On the first, there are some helpful thoughts in a new paper by the think-tank Policy Exchange, "The Renewal of Government". Its author, Neil O'Brien, director of the unit, is critical of public-sector performance in recent years:
"Public-sector productivity fell nearly 4 per cent in the decade after 1997, while in the private sector, over the same period, it grew nearly 23 per cent," he writes. "Despite this, pay has risen by 15 per cent more than in the private sector. The simple truth is that we now need public services run on 21st-century principles – not the rules of the Seventies."
Many of us would agree. Indeed the Government has now changed its approach radically away from the previous emphasis on arbitrary targets and is seeking to improve productivity. It is also trying to hold down pay, at least at the top end, as we were told last week. Present spending plans, which are actually already tight, do assume improved productivity gains.
The Civil Service is now preparing new radical plans for further cuts and it will be the task of the next government to put them in place but it would, I think, be naive to think that improving productivity will solve the problem. We have somehow to get more money into these services.
Again, a start has been made by the Government. University top-up fees are perhaps the best example of getting people to pay for a service they previously got for free and there is no evidence that numbers of applicants have fallen. But I think we will have go further down this path. The result will be distasteful to many. The idea might seem fine – that there is a core service funded by general taxation but if people want to get any extras they will have pay for them. But when you look as to how this might work in practice, things get tricky. I suppose we have it in pensions, for the core state pension is indeed an economy service, but in schools or health care it will be difficult – many would say objectionable – to create more of a two-tier system than there already is. Not easy – but we have to have an honest debate and, after that, take some tough decisions. Not easy at all.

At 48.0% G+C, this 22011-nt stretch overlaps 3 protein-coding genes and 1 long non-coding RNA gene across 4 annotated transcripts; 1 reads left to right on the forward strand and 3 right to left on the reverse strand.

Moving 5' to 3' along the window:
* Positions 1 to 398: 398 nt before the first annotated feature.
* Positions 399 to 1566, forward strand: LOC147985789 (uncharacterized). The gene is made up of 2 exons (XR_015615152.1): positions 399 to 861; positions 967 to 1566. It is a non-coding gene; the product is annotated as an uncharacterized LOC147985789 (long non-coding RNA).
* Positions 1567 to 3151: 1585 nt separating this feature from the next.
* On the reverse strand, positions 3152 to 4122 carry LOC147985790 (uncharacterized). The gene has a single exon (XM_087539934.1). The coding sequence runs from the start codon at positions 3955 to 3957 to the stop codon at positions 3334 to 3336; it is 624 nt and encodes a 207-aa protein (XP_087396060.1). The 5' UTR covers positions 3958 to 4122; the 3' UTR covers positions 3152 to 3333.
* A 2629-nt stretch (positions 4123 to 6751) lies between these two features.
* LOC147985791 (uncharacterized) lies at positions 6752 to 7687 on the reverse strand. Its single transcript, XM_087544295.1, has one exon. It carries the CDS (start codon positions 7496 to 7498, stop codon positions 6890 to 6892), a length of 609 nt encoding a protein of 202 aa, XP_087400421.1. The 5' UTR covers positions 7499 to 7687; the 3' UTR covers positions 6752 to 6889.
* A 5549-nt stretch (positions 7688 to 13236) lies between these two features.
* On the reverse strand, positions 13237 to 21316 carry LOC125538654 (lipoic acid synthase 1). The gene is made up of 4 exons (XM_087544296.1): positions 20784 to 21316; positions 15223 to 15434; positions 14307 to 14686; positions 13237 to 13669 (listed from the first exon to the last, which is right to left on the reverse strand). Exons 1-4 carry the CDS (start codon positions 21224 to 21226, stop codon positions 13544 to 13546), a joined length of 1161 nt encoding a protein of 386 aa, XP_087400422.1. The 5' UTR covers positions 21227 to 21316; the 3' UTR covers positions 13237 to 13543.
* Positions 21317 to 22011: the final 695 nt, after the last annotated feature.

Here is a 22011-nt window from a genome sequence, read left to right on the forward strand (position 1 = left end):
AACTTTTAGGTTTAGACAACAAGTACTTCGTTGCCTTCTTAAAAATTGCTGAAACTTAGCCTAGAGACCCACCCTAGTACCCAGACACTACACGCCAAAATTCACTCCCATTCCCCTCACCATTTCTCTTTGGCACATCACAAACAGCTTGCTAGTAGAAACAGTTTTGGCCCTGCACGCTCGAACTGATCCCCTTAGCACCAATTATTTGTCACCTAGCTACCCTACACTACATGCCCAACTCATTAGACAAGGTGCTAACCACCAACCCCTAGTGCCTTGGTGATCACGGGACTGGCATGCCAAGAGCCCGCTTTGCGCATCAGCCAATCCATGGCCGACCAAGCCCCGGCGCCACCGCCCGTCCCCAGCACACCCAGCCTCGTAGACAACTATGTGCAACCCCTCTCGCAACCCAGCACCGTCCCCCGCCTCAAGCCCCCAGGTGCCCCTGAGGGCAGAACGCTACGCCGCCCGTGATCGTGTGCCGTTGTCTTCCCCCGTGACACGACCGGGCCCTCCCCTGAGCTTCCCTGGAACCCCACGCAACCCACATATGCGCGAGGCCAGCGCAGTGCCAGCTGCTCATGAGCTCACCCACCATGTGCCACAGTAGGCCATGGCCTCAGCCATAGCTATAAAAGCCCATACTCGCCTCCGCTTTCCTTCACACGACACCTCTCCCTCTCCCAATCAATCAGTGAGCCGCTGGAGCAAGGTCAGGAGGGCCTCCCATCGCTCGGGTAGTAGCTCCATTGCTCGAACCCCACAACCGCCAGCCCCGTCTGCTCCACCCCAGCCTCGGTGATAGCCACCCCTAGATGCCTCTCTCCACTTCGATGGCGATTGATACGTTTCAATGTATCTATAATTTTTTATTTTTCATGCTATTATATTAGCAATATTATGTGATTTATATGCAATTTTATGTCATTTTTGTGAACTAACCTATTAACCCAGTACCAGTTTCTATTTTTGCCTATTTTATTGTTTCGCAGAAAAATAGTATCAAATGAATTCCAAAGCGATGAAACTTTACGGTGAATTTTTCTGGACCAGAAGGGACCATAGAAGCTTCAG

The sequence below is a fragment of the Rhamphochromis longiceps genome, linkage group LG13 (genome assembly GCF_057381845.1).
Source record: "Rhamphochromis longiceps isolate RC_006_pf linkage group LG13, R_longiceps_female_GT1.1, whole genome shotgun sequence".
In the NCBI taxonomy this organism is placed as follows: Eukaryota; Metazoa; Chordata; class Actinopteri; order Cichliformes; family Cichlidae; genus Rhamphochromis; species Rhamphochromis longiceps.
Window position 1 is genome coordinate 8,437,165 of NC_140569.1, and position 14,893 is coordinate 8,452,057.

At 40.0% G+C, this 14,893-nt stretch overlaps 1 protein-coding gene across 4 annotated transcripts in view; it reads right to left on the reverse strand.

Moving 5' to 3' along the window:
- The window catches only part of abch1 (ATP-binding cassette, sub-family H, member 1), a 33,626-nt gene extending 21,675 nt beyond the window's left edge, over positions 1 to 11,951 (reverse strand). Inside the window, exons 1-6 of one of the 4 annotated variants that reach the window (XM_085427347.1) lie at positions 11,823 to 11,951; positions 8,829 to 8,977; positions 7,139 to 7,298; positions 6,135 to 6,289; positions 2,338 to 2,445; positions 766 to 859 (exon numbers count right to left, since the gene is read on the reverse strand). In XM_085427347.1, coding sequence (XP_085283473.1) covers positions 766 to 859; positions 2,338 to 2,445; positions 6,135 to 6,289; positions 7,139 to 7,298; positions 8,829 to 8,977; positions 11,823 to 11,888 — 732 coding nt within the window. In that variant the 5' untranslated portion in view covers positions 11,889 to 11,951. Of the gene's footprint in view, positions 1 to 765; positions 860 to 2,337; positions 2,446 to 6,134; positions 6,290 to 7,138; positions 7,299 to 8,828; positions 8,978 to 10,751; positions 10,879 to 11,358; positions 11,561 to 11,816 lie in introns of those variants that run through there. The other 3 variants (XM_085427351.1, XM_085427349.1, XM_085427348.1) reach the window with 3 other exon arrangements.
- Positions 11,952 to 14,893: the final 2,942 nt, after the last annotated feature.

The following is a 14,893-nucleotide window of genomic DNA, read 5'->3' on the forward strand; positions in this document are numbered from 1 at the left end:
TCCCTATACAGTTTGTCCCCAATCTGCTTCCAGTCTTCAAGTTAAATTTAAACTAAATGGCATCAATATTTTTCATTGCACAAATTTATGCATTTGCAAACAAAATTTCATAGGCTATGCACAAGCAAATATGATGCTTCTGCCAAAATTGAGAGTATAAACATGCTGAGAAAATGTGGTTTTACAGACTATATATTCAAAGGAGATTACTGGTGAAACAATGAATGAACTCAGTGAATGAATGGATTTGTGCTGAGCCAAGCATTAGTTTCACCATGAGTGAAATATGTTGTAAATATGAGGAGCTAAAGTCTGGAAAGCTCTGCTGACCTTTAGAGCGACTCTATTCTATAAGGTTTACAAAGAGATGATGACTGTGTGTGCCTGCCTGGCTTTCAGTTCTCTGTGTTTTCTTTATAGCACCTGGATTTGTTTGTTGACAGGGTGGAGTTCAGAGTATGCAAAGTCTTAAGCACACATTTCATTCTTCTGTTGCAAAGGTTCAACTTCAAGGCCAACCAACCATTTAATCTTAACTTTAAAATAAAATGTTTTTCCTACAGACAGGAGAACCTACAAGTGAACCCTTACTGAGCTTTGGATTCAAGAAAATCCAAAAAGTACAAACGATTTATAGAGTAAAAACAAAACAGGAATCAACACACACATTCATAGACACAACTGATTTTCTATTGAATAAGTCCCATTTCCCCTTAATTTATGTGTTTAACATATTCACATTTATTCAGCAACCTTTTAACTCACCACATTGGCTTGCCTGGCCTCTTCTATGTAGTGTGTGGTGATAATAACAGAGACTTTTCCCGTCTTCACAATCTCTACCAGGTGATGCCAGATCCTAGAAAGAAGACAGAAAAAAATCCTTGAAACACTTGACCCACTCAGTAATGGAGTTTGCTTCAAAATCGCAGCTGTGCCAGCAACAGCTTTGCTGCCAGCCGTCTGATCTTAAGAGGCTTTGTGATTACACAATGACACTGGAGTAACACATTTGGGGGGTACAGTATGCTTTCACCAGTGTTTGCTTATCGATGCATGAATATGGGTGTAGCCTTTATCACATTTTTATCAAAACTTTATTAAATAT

Dyson's report seeks to boost the UK's creativity, but let's not be hasty
Sir James Dyson, he of vacuum-cleaner fame, produced a report last week about how a new government might reawaken the country's inventiveness and creativity. It was prepared at the request of David Cameron but Sir James points out that not all the opinions will be echoed by the Conservatives. The result is more a piece of reportage, because a large number of the UK's scientists and industrialists have contributed ideas.
There are some dispiriting facts: 4 per cent of teenage girls want to be engineers, 14 per cent scientists – and 32 per cent models. Or, patents filed in 2007 in Japan were 330,000, in the US 240,000 – and in the UK, 17,000. More encouraging ones are the number of Nobel Prize winners, and, not in the report, that the UK is the second-largest net exporter of intellectual property after the US.
The report is divided into five sections. First, Sir James looks at culture and what might be done to lift the status of science and engineering; second, at education; third, the relationship between universities and companies; fourth, how to improve financing for hi-tech start-ups; and finally, how to boost R&D.
Ideas range from encouraging internships of students in firms to reforming university funding. It seems to me that some of the most convincing suggestions are those that take existing institutions and make small changes to make them more effective; changes that might be made at regional development agencies, say, and tax changes to boost the flow of funds from business angels. My main reservation is the implicit belief that an incoming government can make such a difference by initiatives. We have had such hyperactivity by the present one that the very expression "government initiative" has taken on a pejorative tinge. (Just think of all the names the poor old Department of Trade and Industry has had foisted on it.)
So yes, let's support science and engineering, and yes, let's appreciate the role in economic development. But first, do no harm; then let's tweak what we have; and then let's do pilot studies to find what really helps.Reuse content